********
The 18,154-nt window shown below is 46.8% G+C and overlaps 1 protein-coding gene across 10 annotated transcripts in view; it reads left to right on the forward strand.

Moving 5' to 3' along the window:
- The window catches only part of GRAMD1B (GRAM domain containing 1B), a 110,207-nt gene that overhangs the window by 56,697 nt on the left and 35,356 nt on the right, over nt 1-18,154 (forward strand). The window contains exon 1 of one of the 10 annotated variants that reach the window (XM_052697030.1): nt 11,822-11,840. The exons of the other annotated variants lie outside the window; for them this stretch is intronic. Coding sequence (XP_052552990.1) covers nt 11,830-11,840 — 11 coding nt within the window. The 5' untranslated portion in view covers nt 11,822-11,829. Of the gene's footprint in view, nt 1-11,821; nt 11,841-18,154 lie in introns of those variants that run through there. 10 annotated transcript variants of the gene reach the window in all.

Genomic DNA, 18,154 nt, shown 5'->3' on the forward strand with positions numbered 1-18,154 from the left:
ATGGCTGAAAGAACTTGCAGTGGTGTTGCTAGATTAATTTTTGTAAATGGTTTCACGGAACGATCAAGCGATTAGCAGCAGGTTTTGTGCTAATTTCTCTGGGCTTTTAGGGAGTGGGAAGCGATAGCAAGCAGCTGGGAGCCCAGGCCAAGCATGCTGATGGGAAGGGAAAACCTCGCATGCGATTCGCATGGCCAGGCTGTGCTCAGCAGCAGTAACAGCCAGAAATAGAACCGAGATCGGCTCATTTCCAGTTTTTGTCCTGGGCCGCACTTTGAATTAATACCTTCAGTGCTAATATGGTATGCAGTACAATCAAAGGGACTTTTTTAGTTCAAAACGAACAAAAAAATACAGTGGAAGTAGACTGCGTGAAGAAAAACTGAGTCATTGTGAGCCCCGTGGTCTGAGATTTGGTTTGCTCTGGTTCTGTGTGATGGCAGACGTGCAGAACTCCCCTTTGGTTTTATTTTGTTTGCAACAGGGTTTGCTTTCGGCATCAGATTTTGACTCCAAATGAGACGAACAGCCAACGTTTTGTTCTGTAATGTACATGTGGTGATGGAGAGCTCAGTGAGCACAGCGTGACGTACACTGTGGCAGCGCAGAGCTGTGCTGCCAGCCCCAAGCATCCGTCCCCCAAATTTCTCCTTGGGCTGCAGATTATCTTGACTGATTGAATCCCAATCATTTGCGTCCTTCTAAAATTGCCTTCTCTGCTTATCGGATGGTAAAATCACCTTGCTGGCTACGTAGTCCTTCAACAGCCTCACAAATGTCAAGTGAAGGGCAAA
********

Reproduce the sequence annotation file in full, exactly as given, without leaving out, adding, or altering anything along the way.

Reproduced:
The 18,154-nt window shown below is 46.8% G+C and overlaps 1 protein-coding gene across 10 annotated transcripts in view; it reads left to right on the forward strand.

Moving 5' to 3' along the window:
- The window catches only part of GRAMD1B (GRAM domain containing 1B), a 110,207-nt gene that overhangs the window by 56,697 nt on the left and 35,356 nt on the right, over nt 1-18,154 (forward strand). The window contains exon 1 of one of the 10 annotated variants that reach the window (XM_052697030.1): nt 11,822-11,840. The exons of the other annotated variants lie outside the window; for them this stretch is intronic. Coding sequence (XP_052552990.1) covers nt 11,830-11,840 — 11 coding nt within the window. The 5' untranslated portion in view covers nt 11,822-11,829. Of the gene's footprint in view, nt 1-11,821; nt 11,841-18,154 lie in introns of those variants that run through there. 10 annotated transcript variants of the gene reach the window in all.

Genomic DNA, 18,154 nt, shown 5'->3' on the forward strand with positions numbered 1-18,154 from the left:
ATGGCTGAAAGAACTTGCAGTGGTGTTGCTAGATTAATTTTTGTAAATGGTTTCACGGAACGATCAAGCGATTAGCAGCAGGTTTTGTGCTAATTTCTCTGGGCTTTTAGGGAGTGGGAAGCGATAGCAAGCAGCTGGGAGCCCAGGCCAAGCATGCTGATGGGAAGGGAAAACCTCGCATGCGATTCGCATGGCCAGGCTGTGCTCAGCAGCAGTAACAGCCAGAAATAGAACCGAGATCGGCTCATTTCCAGTTTTTGTCCTGGGCCGCACTTTGAATTAATACCTTCAGTGCTAATATGGTATGCAGTACAATCAAAGGGACTTTTTTAGTTCAAAACGAACAAAAAAATACAGTGGAAGTAGACTGCGTGAAGAAAAACTGAGTCATTGTGAGCCCCGTGGTCTGAGATTTGGTTTGCTCTGGTTCTGTGTGATGGCAGACGTGCAGAACTCCCCTTTGGTTTTATTTTGTTTGCAACAGGGTTTGCTTTCGGCATCAGATTTTGACTCCAAATGAGACGAACAGCCAACGTTTTGTTCTGTAATGTACATGTGGTGATGGAGAGCTCAGTGAGCACAGCGTGACGTACACTGTGGCAGCGCAGAGCTGTGCTGCCAGCCCCAAGCATCCGTCCCCCAAATTTCTCCTTGGGCTGCAGATTATCTTGACTGATTGAATCCCAATCATTTGCGTCCTTCTAAAATTGCCTTCTCTGCTTATCGGATGGTAAAATCACCTTGCTGGCTACGTAGTCCTTCAACAGCCTCACAAATGTCAAGTGAAGGGCAAA